The TIG welder was first developed in the 1930s as a way to weld lightweight magnesium for the aircraft industry. These machines can produce very neat welds, particularly on thin metal sheets, and have the versatility to weld a variety of materials. As a result, TIG welders are popular with engineers, automotive technicians, and craftspeople.
TIG welding demands good control from both the operator and the equipment. For those new to TIG welding, selecting the right machine can be particularly challenging. This article discusses the key features to consider and suggests which would make the best TIG welder for everyone from the novice to the experienced professional.
- BEST OVERALL: AHP AlphaTIG 203Xi 200-Amp IGBT AC DC TIG Welder
- BEST BANG FOR THE BUCK: S7 HF 200-Amp Dual Voltage TIG/Stick/Arc Welder
- UPGRADE PICK: PrimeWeld TIG225X 225-Amp IGBT AC DC TIG/Stick Welder
- BEST PROFESSIONAL: Lincoln Electric Square Wave TIG 200 TIG Welder
- BEST FOR BEGINNERS: Eastwood Elite 200-Amp LCD Digital AC DC TIG Welder
- BEST PORTABLE: Everlast PowerArc 140STi 140-Amp TIG Welder
- BEST DUAL VOLTAGE: Weldpro Digital TIG 200GD AC DC 200 Amp Tig/Stick
- BEST FOR ALUMINUM: Lotos TIG200 AC DC 200-Amp TIG Welder with DC Stick
- BEST TIG PLASMA CUTTER: PrimeWeld 50 Amp Plasma Cutter, 200A TIG/Stick Combo
- BEST MULTI-PROCESS: Hitbox HBM1200 140-Amp 3-in-1 Mig Welder
Before You Buy a TIG Welder
TIG’s versatility allows for the welding of a greater variety of metals than any other process. It is possible to produce very neat welds that need little or no further finishing. The best TIGs can work on both thin and thick material.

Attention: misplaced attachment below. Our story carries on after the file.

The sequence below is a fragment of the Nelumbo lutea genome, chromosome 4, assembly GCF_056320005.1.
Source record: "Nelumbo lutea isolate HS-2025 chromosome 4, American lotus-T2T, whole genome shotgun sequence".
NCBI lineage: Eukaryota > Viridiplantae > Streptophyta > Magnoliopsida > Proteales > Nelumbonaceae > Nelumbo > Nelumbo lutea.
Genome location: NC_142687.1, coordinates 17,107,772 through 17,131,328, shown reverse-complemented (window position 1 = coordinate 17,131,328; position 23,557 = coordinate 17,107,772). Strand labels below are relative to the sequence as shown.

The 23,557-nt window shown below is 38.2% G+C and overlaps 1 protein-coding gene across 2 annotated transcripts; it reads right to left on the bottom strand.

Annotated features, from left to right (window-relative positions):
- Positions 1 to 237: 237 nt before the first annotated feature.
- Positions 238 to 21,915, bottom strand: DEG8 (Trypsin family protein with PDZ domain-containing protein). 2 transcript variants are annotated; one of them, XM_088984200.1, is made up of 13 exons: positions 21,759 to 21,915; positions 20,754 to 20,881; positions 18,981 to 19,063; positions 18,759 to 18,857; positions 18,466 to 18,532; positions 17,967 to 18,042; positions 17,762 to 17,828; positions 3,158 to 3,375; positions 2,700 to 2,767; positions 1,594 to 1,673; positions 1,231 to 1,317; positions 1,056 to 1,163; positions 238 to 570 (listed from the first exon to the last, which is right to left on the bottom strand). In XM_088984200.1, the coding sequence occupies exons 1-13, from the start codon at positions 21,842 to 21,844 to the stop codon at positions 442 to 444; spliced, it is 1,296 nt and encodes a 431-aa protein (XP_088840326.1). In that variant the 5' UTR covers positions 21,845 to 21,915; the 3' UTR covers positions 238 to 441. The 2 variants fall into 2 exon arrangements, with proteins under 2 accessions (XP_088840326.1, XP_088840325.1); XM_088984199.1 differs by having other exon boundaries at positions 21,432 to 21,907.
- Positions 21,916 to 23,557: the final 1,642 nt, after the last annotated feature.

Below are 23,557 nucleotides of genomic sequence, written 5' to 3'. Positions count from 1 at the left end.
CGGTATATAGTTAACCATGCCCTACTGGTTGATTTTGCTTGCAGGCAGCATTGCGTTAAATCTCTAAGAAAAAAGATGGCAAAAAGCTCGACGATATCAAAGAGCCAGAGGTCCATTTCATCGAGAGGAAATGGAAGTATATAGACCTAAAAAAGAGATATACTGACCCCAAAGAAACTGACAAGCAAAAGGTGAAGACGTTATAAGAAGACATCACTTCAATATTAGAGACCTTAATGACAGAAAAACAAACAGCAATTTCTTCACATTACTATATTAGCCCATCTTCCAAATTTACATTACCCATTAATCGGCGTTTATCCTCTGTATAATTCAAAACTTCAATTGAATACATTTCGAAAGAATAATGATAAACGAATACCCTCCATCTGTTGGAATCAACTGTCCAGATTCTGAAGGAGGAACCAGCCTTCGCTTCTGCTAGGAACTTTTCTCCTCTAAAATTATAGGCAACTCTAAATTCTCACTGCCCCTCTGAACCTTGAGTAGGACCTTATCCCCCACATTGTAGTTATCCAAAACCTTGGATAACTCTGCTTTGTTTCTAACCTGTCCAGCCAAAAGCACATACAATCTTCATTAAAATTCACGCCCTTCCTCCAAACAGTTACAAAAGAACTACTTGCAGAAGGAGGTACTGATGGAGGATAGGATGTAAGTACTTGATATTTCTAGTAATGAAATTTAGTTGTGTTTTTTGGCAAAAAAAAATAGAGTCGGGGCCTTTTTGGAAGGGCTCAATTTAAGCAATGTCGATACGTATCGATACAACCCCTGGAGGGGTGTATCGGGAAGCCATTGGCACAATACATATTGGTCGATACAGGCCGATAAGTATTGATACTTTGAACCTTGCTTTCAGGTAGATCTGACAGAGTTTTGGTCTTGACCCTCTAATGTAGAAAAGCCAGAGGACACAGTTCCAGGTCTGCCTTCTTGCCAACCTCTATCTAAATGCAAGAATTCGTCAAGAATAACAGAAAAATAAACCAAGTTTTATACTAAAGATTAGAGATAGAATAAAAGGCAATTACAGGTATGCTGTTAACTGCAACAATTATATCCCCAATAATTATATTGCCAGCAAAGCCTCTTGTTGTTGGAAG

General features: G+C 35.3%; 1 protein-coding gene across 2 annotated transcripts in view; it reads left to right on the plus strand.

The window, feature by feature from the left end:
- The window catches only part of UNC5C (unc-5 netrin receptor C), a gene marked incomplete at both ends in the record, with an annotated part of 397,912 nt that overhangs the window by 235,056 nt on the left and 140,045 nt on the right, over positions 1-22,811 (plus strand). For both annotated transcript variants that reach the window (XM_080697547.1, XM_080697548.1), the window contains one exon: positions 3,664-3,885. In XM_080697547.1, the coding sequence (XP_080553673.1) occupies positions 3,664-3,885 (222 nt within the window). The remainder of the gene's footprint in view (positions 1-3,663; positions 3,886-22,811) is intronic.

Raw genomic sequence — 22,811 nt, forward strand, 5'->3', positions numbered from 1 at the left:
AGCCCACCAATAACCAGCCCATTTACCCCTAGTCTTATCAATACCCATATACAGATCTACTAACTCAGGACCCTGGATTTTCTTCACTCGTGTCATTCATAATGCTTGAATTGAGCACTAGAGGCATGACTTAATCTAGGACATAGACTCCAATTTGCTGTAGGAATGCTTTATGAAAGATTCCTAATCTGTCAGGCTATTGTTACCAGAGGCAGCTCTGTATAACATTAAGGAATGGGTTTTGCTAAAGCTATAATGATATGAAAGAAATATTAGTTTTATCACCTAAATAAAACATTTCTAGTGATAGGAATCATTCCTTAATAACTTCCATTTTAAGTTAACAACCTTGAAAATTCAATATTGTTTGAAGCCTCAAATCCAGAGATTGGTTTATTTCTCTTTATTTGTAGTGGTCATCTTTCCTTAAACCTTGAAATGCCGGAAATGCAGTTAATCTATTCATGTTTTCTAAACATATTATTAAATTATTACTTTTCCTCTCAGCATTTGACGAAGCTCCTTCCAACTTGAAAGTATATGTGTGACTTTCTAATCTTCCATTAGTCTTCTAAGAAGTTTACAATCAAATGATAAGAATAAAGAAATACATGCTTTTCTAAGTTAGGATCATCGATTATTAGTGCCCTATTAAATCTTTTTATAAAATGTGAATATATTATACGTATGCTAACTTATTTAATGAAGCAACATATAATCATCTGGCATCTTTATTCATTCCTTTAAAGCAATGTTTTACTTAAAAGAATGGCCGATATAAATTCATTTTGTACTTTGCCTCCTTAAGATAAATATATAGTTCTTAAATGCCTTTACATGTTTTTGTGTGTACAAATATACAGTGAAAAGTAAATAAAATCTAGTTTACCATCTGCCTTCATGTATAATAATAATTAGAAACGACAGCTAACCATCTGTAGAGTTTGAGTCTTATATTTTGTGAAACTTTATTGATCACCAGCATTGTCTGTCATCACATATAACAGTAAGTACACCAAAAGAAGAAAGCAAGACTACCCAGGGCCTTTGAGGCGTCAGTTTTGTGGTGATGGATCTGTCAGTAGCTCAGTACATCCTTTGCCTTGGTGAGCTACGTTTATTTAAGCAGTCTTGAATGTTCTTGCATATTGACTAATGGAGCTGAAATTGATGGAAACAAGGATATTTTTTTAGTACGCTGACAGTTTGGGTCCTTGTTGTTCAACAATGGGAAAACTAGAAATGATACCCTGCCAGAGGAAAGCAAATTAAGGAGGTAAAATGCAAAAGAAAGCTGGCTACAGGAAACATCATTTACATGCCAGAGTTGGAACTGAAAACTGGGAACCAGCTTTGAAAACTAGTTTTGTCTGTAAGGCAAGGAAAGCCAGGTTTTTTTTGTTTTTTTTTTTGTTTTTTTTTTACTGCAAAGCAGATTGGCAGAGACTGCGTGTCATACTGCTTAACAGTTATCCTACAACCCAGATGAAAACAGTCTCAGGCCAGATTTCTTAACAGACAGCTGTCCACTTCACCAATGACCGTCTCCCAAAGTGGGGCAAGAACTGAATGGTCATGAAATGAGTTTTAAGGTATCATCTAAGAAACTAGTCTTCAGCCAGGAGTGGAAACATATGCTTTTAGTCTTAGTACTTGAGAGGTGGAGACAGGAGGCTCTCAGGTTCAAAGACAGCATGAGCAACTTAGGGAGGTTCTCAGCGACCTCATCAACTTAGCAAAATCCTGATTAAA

However, of all the different types of welding, TIG is the most difficult to learn to do well. It requires good coordination and patience since it is typically a slower process than other welding methods.
TIG welding is not usually recommended for beginner welders, and it is certainly easier to achieve success with MIG or stick welding. It is almost impossible to TIG weld outdoors. That said, there is no better weld for the accurate joining of thin sheets or small components, and many novice TIG welders persevere for this reason. TIG welding machines can be expensive, though we have found some affordable models ideal for occasional users and hobbyists.
How We Chose the Best TIG Welders
I am an engineer by profession, and I also like to tinker with old vehicles in my spare time. I have worked with a variety of welders, and although I haven’t used TIG welding often, I understand the techniques. The Bob Vila team augmented my experience with market research to ensure we had all the relevant, up-to-date information.
Performance is key, but rather than compare a range of high-end models, we have tried to find tools that meet all needs. We set out to find a good TIG welder for aluminum (because it is one of the materials at which TIG excels for welding), but we also looked for the best TIG welder for home use, pros, or certain features.
Durability is a major factor, and we largely chose brands that are recognized within the industry for long-term reliability. That said, we also considered small TIG welders for those with a modest budget, provided there was sufficient user feedback to warrant their inclusion.
Our Top Picks
The following products have been categorized to provide quick and easy reference for a variety of users looking for the best TIG welder for their workshop.
- AC/DC: Yes
- Amperage: 10A to 200A
- Duty cycle: 60 percent at 200A
- IGBT inverter technology and pulse width modulation (PWM) for precise use
- Powerful duty cycle can weld everything from ¼-inch aluminum to ⅜-inch mild steel
- Foot pedal included for hands-free adjusting while welding
- Fairly heavy; may not provide the best portability
- The ground clamp could be improved
Choosing a single best TIG welder from the many options available is a considerable challenge. However, the AHP AlphaTIG consistently takes top spot in independent reviews for its combination of performance, versatility (it includes a stick-welding function), and value for the money.